Mallard moves to curtail urgency

The practice of Parliament sitting for extended hours to rush through legislation under urgency could be curtailed if the Speaker can muster support for proposed reforms, Thomas Coughlan reports. 

Speaker Trevor Mallard has suggested sweeping changes to the use of Parliamentary urgency, effectively abolishing the practice in all but the most extreme circumstances.

Currently, the Government can put the House into urgency with a simple Parliamentary majority. Mallard’s proposed changes would require a 75 percent majority before the House goes into urgency.

On top of that qualification, the bill under urgency would have to pass each stage of the legislative process with a 75 percent majority. 

This would effectively abolish urgency in all but the most extreme cases, where there was some bipartisan consensus.

Mallard suggested he would like to see the process change in a lecture at Victoria University on Monday. 

Usage and abuse

Parliamentary urgency allows the Government to force legislation through quickly, but it comes at the expense of both Parliamentary and public scrutiny. 

It can be useful for times when Parliament is required to formulate urgent legislation. Mallard gave the example of a law to address a problem with improperly sworn in police officers. 

In 2013, it was discovered that 63 police officers had not been technically sworn in, making some of the actions they had undertaken as officers illegal. Parliament went into urgency to retrospectively validate those officers’ oaths. 

Typically, a bill can only pass through one stage of Parliament at a time, but under urgency it can pass through several stages — one following the other — in a single day. Urgency also allows the Government to skip the lengthy select committee process.

Urgency also allows the house to sit for extended hours: from 9am until midnight. In rare cases of “extreme urgency,” the house can run through the night. 

But the process can become politicised. National has criticised Labour for its use of urgency to pass its controversial regional fuel tax. Shadow Leader of the House Gerry Brownlee accused the Government of stopping further debate and trying to “ram through new laws without proper scrutiny”. 

But National has also been accused of misusing the urgency process. According to RNZ, it put the house into urgency 53 times — 31 times in its first term alone. 

Bipartisan support needed

Any changes will need to pass Parliament's Standing Orders Committee, which is set to review how Parliament functions next year. 

Each Parliamentary term it reviews standing orders (the rules which govern how the house works) and makes necessary changes. Those changes take effect when the next Parliament is sworn in, so any changes made next year will not take effect until 2020. 

Mallard will need support of his Parliamentary colleagues if he wants his reforms to pass.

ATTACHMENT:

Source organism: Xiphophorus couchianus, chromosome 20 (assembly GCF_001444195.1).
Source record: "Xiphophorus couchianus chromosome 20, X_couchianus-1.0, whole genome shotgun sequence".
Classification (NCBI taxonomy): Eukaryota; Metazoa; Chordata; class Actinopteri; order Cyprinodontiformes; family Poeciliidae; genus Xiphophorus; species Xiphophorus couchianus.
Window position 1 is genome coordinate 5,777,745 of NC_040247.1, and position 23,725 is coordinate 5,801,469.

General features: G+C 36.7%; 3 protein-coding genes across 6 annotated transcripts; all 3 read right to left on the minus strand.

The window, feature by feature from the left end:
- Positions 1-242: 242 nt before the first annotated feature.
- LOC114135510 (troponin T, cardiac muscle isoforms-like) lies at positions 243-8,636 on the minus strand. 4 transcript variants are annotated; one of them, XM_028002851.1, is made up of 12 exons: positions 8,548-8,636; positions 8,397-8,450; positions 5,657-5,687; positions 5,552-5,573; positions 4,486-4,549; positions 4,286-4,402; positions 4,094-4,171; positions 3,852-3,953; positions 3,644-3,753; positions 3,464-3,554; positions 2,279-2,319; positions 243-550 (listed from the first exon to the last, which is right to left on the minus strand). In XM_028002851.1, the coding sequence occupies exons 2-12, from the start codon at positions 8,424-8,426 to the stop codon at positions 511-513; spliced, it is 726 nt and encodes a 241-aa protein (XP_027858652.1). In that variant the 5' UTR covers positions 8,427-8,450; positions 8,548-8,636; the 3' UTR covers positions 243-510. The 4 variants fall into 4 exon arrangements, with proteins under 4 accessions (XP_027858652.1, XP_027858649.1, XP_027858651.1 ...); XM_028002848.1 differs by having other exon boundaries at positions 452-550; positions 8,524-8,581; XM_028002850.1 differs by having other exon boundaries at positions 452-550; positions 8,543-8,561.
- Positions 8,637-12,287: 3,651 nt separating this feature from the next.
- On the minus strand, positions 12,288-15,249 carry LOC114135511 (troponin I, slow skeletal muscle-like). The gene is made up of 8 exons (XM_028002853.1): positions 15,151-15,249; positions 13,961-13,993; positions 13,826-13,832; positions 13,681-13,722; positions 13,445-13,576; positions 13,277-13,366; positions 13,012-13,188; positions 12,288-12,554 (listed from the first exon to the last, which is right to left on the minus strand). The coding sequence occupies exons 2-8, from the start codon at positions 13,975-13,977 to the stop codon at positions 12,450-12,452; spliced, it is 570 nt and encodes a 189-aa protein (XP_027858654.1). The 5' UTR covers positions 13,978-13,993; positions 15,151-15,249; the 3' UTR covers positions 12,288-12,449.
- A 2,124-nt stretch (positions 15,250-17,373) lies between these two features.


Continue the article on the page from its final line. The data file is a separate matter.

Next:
This could be difficult. 

“Urgency is a traditional thing, to which most members are quite addicted,” Mallard told Newsroom.

“I think it’s an addiction that could be broken,” he said. 

But Brownlee told Newsroom he would be unlikely to support Mallard's reforms. 

He said he would like to see the final proposals first, but there was already limited time for debating legislation in Parliament and removing Parliamentary urgency would slow the legislative process down.

Carrots and sticks

Mallard said he would look to substitute urgency with a streamlined process allowing relatively uncontroversial bills to be allocated extra time in what is known as “extended sitting”. 

Currently, the house uses extended sitting hours to sit on a Wednesday or a Thursday morning. This extra time is generally used to debate Treaty bills, which are relatively uncontentious and pass through the House unanimously. 

Mallard proposes expanding this provision to incorporate other uncontroversial bills, such as legislation consolidating existing laws, bills that incorporate law made in the courts into Parliamentary legislation, and bills recommended by the Law Commission.

“My suggestion is if you’ve had a good process like a green paper or a white paper or a Law Commission bill or whatever then they should be allowed to go into ‘extra time'” Mallard said.

He also suggested allowing urgency in the first 100 days of a new Government when there was a clear mandate from the electorate for it to pursue its legislative agenda. 

“If legislation is updated regularly you’re less likely to run into the bottlenecks that require urgency,” Mallard said. 

This would free up Parliament’s set sitting hours to give full scrutiny to other legislation. 

But these changes would mean that the Government would lose the ability to put the House into urgency as a way of avoiding a filibuster motion from the Opposition. 

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